Denmark, as is known, maintains four EU cooperation opt-outs as a result of its Maastricht Treaty referendum on 18 May 1993. In spite of this, Denmark remains an active partner in matters relating to the European Agency for the Management of Operational Cooperation at the External Borders of the Member States of the European Union, known as Frontex.
The facts are that the Danish police have maintained a staff of Seconded National Experts (SNEs) in Warsaw since Frontex’s operational launch in 2005, and that Danish police regularly provide staff for Frontex Joint Support Teams (FJSTs) and are consequently also involved in related – and quite extensive – joint exercises. Denmark also contributes to the central Frontex registry for technical equipment for use in specific operational theatres, the so-called Centralised Record of Available Technical Equipment (CRATE), and it is no great secret that Denmark contributed to Frontex’s rapid border intervention team when Greece requested emergency assistance from Frontex because of the stress caused by immigration along the Greek-Turkish border from November 2010 to February 2011.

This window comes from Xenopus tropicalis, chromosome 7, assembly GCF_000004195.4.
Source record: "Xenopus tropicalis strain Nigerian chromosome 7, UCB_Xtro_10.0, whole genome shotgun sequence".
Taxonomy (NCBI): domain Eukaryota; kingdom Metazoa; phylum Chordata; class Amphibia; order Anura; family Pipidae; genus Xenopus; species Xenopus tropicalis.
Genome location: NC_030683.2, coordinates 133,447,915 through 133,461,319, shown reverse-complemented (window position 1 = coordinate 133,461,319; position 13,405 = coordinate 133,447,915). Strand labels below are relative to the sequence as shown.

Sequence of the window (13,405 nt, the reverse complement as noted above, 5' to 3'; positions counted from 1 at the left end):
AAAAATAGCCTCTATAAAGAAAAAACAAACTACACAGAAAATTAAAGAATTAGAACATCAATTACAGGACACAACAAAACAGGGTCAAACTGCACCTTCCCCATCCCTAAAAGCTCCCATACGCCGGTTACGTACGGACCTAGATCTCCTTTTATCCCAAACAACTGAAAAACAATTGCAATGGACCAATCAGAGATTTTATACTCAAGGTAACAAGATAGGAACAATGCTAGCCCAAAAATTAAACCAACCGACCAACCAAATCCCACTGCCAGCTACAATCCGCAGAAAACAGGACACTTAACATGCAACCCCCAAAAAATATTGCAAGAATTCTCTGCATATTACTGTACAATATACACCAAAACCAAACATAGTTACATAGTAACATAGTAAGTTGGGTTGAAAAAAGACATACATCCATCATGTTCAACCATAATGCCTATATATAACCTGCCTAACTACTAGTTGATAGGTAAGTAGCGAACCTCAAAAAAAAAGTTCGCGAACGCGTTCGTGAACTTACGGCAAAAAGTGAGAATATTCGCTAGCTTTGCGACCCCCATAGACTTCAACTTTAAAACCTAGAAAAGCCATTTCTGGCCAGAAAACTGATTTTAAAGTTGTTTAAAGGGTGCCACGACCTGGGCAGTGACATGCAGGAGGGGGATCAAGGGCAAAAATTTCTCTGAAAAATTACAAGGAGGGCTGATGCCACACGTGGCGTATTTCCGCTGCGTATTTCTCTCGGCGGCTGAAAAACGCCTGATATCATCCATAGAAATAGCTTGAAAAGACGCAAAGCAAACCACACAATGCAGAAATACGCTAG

Given Denmark’s judicial opt-out, how did Denmark come to participate in this type of cooperation? That is a question which is examined in greater detail in the article, which shows how the Danish Frontex cooperation is based upon interpretation of the notion to ‘build upon’ in the Protocol on the Integration of the Schengen Rules into the European Union, annexed to the Union Treaties.